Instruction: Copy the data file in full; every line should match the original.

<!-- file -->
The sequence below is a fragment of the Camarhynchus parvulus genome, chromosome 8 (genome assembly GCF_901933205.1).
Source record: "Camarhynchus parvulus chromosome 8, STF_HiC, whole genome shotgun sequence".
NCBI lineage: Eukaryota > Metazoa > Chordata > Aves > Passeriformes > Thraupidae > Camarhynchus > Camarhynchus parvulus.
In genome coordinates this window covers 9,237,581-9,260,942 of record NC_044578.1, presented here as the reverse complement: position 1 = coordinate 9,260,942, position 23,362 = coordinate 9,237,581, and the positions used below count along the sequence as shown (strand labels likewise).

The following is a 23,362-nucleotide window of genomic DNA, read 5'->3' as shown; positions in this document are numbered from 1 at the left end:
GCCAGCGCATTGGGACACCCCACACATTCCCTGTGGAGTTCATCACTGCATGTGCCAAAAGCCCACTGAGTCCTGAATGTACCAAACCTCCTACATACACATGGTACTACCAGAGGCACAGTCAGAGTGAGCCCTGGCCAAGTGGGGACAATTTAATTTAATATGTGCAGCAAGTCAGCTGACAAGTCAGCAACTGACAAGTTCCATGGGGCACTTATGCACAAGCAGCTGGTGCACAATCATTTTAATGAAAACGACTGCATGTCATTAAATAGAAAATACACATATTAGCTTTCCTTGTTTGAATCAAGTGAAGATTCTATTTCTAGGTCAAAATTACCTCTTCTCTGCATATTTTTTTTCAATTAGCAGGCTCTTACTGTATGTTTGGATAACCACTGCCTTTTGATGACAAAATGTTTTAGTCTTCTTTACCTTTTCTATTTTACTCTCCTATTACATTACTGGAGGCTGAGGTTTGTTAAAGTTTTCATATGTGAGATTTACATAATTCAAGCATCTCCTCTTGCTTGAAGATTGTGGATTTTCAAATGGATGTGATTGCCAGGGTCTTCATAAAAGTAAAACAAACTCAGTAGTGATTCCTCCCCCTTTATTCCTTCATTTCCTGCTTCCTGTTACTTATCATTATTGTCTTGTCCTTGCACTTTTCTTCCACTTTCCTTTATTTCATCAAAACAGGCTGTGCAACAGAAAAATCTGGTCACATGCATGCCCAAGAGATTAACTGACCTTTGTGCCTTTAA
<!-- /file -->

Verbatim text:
The sequence below is a fragment of the Camarhynchus parvulus genome, chromosome 8 (genome assembly GCF_901933205.1).
Source record: "Camarhynchus parvulus chromosome 8, STF_HiC, whole genome shotgun sequence".
NCBI lineage: Eukaryota > Metazoa > Chordata > Aves > Passeriformes > Thraupidae > Camarhynchus > Camarhynchus parvulus.
In genome coordinates this window covers 9,237,581-9,260,942 of record NC_044578.1, presented here as the reverse complement: position 1 = coordinate 9,260,942, position 23,362 = coordinate 9,237,581, and the positions used below count along the sequence as shown (strand labels likewise).

The following is a 23,362-nucleotide window of genomic DNA, read 5'->3' as shown; positions in this document are numbered from 1 at the left end:
GCCAGCGCATTGGGACACCCCACACATTCCCTGTGGAGTTCATCACTGCATGTGCCAAAAGCCCACTGAGTCCTGAATGTACCAAACCTCCTACATACACATGGTACTACCAGAGGCACAGTCAGAGTGAGCCCTGGCCAAGTGGGGACAATTTAATTTAATATGTGCAGCAAGTCAGCTGACAAGTCAGCAACTGACAAGTTCCATGGGGCACTTATGCACAAGCAGCTGGTGCACAATCATTTTAATGAAAACGACTGCATGTCATTAAATAGAAAATACACATATTAGCTTTCCTTGTTTGAATCAAGTGAAGATTCTATTTCTAGGTCAAAATTACCTCTTCTCTGCATATTTTTTTTCAATTAGCAGGCTCTTACTGTATGTTTGGATAACCACTGCCTTTTGATGACAAAATGTTTTAGTCTTCTTTACCTTTTCTATTTTACTCTCCTATTACATTACTGGAGGCTGAGGTTTGTTAAAGTTTTCATATGTGAGATTTACATAATTCAAGCATCTCCTCTTGCTTGAAGATTGTGGATTTTCAAATGGATGTGATTGCCAGGGTCTTCATAAAAGTAAAACAAACTCAGTAGTGATTCCTCCCCCTTTATTCCTTCATTTCCTGCTTCCTGTTACTTATCATTATTGTCTTGTCCTTGCACTTTTCTTCCACTTTCCTTTATTTCATCAAAACAGGCTGTGCAACAGAAAAATCTGGTCACATGCATGCCCAAGAGATTAACTGACCTTTGTGCCTTTAA